This story appears in the Dec. 5 print edition of Transport Topics.
The owner of Lakeville Motor Express, a company that in recent years has operated as a cartage agent for Minnesota-based regional less-than-truckload carrier LME Inc., said he has shut down the business due to “heavy financial losses” and operational difficulties, including “the inability to hire drivers.”
“Lakeville is out of cash and has no reserves to pay any amounts owed to employees or vendors at this time,” Kevin Deming wrote in a letter to Bill Wedebrand, secretary-treasurer of Team- sters Local Union No. 120 in Minneapolis-St. Paul.
JULY 12, 2019 UPDATE: LME also shut down
The move drew a heated response from union officials who accused the owner of siphoning off freight to Finish Line Express, a carrier started by former Lake-ville Motor Express executive Travis Hoeschen earlier this year. Officials also criticized Deming for giving no notice of a pending shutdown to employees during the week before Thanksgiving.
Local 120 President Tom Erickson
said the union is considering a legal challenge.
“If what they did isn’t illegal, it should be,” Erickson said. “This is not right, not moral and not Minnesotan. These executives should be ashamed of themselves.”
The union represents 95 drivers and dockworkers, most of whom worked at the Lakeville Motor Express terminal in Rose- ville, Minnesota.
Lakeville Motor Express was founded in 1921 by Vincent Wren and run for years by members of the Wren family. Wren’s son John took control of the business in 1979 and later bought out the interests of his two younger brothers to become sole owner. John Wren then sold the business in December 2009.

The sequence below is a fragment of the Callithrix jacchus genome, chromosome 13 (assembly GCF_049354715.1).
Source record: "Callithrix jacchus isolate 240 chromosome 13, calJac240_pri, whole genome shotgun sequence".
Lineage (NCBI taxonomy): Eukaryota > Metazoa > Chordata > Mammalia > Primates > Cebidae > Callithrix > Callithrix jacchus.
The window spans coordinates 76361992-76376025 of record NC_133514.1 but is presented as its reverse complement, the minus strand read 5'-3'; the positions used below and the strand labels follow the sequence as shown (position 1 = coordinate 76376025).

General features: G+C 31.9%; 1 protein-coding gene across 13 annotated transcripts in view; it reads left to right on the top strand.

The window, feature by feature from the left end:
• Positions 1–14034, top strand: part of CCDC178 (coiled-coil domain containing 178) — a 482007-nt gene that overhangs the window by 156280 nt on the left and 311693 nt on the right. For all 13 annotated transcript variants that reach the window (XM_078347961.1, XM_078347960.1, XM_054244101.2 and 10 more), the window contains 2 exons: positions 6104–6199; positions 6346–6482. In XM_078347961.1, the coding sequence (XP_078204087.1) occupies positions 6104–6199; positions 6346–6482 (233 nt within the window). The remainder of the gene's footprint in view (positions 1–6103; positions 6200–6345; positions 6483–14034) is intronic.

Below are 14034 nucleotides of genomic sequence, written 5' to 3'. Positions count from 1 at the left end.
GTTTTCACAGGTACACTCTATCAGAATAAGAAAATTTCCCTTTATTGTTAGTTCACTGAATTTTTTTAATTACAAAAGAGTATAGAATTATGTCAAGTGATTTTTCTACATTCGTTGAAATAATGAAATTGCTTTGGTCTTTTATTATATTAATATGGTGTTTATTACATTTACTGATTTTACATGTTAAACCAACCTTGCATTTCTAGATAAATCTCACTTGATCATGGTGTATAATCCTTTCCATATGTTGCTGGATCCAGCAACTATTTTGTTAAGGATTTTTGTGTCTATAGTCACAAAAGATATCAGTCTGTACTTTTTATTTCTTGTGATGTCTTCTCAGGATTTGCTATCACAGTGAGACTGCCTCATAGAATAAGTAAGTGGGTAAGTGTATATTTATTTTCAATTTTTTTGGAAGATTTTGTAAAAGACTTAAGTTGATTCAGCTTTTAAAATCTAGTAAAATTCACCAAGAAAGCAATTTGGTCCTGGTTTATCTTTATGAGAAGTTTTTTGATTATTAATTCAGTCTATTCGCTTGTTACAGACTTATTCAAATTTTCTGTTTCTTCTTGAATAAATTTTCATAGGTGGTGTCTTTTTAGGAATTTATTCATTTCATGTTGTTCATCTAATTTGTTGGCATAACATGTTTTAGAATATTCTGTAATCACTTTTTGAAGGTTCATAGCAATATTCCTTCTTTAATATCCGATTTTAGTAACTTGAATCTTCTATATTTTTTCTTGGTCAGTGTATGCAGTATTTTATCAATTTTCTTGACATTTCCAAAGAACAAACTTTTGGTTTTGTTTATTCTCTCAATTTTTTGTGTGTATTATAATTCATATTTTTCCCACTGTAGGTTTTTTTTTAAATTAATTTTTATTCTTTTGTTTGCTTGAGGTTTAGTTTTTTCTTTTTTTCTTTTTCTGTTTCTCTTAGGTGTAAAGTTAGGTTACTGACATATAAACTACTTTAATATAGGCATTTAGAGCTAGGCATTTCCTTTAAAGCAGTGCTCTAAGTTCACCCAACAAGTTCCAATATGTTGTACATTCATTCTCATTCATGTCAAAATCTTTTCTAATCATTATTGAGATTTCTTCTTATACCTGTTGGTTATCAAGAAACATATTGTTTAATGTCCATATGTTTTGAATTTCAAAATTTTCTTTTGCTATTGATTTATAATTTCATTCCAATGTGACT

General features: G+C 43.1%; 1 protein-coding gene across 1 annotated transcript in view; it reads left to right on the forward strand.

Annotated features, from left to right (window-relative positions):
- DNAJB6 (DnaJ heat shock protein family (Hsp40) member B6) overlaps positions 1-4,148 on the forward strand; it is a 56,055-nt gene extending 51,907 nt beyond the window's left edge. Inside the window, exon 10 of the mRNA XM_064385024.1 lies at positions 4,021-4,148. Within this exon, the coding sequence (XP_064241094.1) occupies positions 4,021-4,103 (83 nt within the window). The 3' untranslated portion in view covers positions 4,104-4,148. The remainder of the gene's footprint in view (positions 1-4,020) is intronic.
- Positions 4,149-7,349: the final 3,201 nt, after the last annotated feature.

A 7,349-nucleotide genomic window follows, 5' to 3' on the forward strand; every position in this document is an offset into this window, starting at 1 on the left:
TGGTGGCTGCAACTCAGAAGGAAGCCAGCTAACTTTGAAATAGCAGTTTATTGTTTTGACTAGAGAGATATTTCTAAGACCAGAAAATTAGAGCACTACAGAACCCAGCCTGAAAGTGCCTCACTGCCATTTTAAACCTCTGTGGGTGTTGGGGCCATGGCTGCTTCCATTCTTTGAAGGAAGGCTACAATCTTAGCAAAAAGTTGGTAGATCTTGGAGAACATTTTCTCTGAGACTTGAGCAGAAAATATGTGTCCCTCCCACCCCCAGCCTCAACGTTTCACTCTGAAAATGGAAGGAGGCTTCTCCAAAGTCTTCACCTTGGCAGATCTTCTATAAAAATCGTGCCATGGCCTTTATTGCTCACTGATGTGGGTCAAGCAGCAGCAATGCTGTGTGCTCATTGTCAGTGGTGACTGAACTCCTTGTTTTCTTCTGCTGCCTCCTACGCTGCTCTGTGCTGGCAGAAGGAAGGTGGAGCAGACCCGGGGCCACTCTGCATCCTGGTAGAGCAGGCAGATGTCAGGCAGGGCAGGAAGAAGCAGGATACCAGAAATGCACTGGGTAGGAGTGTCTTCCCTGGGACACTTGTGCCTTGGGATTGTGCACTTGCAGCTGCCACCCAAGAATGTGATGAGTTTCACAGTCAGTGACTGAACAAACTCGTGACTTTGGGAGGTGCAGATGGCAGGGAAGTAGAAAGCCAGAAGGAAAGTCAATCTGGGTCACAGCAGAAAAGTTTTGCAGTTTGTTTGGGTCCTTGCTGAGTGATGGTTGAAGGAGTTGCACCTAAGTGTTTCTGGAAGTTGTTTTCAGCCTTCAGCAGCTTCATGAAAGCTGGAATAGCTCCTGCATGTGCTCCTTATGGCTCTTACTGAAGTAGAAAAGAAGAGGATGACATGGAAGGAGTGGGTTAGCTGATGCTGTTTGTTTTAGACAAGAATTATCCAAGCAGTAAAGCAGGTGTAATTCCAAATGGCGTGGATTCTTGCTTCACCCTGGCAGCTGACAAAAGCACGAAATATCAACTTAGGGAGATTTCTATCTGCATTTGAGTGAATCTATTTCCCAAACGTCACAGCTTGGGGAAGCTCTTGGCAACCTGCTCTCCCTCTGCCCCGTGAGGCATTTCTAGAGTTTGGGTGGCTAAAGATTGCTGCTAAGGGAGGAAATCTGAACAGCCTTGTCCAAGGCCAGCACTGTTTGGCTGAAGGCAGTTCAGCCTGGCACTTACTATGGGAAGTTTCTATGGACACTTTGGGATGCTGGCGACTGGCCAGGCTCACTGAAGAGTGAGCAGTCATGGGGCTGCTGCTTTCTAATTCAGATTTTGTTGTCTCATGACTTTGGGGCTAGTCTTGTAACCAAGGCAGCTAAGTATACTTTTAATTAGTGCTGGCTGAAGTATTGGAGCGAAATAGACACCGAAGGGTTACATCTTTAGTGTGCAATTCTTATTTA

New owners Roger Wilsey, a former Lakeville Motor Express vice president, and his wife, Shari, have since restructured the business to separate the nonunion regional freight operations from the unionized business. The freight business now operates under the name LME Inc., and Lakeville Motor Express operates as a local cartage agent in the Twin Cities under separate ownership.
“It’s a sad situation,” Wren told Transport Topics last week when asked about the demise of Lakeville Motor Express.
Wren served as chairman of American Trucking Associations in 1998-1999 and was widely admired for his ability to foster good relations with employees and the Teamsters union.
In a profile published by Transport Topics in 1998, company officials said Wren treated employees as an ex- tended family. “A lot of our people come to work here because of referrals by friends and family members,” said Wren’s son Joseph, who joined the company in 1992 and served as vice president of administration.
Thomas Hughes, an industry veteran who joined Lakeville in 1988 as president and chief operating officer, said the company paid $600,000 in shared profits to its unionized employees in 1997.
In his letter to the union Nov. 19, Deming said he has been president and sole owner of Lakeville Motor Express since August 2015.
“I have managed this operation over these past many months based on a business model that I hoped would be successful,” Deming wrote in the letter to the union. “Unfortunately, the inability to hire drivers and handle business levels as required has been quite challenging.”
Due to heavy financial losses, Deming said that he decided that Lakeville Motor Express “shall permanently cease all operations, close its business office and terminate all employees.”
A spokesman for LME, based in New Brighton, Minnesota, told Transport Topics last week that the shutdown of Lakeville Motor Express would have no effect on its freight operations. The company provides coverage in 10 states in the Upper Midwest and operates a fleet of more than 300 tractors and 1,100 trailers.
LME is part of The Reliance Network, a group of regional LTL carriers that exchanges freight with each other to provide national coverage. Other carriers in the network include Pitt Ohio, Averitt Express, Canadian Freightways and Kingsway, Mountain Valley Express and Peninsula Truck Lines.